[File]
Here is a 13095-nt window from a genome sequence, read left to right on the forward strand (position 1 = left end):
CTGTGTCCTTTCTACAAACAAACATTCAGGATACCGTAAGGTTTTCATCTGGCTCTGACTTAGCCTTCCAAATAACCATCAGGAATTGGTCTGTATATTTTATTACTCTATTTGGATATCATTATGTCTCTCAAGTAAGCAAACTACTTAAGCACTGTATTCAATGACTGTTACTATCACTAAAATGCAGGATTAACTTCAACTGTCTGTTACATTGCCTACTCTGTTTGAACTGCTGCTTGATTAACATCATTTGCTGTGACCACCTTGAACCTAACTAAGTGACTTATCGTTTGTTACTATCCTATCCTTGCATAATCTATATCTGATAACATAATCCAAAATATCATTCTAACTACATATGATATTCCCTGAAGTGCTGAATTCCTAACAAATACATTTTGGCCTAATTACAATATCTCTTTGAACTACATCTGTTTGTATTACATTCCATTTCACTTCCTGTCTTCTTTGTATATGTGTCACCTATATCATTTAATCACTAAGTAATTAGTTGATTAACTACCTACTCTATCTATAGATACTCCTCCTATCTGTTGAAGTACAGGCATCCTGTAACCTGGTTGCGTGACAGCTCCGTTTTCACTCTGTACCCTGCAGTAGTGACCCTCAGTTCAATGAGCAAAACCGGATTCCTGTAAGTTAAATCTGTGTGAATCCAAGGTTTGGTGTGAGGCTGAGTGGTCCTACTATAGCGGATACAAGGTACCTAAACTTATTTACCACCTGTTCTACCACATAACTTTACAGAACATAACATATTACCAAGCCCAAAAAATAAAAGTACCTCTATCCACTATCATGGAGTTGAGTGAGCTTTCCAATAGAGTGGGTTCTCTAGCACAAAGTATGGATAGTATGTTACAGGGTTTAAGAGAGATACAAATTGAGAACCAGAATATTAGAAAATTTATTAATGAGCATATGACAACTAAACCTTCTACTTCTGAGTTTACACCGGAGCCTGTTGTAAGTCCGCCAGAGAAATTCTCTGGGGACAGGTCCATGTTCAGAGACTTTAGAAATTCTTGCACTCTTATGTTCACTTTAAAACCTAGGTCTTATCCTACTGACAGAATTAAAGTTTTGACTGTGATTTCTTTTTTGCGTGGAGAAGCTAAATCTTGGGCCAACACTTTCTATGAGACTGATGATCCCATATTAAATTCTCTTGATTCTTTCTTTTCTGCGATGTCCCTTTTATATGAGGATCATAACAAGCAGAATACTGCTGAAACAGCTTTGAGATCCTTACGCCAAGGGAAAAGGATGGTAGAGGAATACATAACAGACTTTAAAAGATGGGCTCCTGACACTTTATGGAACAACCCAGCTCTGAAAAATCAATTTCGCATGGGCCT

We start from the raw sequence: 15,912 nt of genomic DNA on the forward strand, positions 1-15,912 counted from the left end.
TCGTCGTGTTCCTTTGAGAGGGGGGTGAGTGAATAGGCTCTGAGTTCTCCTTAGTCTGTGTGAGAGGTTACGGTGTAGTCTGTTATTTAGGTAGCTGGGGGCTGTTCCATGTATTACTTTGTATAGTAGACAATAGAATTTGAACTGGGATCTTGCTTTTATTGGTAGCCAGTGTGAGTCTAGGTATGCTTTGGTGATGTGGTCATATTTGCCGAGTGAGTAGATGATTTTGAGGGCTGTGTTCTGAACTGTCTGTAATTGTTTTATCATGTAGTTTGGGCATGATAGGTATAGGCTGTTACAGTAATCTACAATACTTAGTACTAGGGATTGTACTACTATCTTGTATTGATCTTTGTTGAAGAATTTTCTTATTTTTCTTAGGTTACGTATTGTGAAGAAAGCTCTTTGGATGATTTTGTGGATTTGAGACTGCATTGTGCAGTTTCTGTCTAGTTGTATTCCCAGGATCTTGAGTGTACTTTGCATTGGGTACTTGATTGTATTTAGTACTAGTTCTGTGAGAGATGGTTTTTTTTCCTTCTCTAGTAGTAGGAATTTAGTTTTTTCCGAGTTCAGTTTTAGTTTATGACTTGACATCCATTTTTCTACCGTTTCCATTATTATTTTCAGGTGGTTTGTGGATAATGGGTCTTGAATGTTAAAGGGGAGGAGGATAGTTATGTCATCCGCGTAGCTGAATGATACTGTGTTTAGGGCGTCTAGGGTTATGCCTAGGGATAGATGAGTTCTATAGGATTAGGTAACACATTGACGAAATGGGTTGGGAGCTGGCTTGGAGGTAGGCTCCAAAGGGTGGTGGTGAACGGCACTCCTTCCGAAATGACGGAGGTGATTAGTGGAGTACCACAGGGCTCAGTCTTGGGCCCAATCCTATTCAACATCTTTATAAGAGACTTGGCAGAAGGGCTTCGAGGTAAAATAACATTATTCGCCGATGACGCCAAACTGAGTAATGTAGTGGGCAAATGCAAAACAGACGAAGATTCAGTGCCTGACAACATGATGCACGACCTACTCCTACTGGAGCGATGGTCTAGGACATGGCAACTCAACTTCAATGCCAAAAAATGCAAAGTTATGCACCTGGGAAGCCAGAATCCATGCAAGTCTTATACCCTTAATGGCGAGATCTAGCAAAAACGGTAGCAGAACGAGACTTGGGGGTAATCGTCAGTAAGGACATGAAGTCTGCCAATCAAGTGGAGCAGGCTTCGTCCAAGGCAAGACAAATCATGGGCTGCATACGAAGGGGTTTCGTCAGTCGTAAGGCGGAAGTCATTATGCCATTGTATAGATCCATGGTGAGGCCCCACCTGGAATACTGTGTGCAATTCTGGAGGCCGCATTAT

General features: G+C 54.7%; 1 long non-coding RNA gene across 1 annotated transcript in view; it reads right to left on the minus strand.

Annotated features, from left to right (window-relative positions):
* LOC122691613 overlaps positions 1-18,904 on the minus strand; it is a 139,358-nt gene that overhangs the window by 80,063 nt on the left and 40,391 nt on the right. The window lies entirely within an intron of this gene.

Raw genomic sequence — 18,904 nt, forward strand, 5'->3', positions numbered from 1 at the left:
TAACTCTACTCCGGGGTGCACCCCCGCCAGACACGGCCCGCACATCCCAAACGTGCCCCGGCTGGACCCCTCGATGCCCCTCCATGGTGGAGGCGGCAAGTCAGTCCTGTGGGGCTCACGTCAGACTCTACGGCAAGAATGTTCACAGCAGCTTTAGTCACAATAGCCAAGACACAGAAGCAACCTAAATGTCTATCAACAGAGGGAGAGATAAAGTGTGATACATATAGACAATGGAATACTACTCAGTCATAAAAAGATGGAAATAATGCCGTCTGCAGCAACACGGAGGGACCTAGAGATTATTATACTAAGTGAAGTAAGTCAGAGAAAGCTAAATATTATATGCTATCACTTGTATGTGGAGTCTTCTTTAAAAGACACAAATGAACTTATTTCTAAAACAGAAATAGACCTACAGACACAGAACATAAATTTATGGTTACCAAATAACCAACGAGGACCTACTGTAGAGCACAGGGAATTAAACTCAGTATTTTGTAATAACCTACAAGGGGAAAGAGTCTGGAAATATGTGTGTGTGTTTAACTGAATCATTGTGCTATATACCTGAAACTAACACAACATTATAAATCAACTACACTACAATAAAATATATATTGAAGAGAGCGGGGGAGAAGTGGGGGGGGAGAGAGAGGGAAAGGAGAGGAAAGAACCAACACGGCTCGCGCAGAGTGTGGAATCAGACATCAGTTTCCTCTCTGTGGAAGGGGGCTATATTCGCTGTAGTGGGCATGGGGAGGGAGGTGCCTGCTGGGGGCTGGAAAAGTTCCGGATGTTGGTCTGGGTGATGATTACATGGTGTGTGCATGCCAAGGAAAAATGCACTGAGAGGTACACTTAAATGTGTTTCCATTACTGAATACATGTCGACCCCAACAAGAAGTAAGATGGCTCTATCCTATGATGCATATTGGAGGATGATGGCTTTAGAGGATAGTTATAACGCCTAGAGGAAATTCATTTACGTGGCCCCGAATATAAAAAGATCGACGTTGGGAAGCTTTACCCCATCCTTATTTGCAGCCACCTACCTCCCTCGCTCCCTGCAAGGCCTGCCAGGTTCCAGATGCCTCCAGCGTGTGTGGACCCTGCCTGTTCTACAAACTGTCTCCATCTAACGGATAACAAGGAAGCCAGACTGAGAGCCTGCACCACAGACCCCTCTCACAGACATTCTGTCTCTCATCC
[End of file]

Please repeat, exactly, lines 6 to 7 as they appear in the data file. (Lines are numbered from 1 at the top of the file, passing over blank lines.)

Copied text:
Annotated features, from left to right (window-relative positions):
* LOC122691613 overlaps positions 1-18,904 on the minus strand; it is a 139,358-nt gene that overhangs the window by 80,063 nt on the left and 40,391 nt on the right. The window lies entirely within an intron of this gene.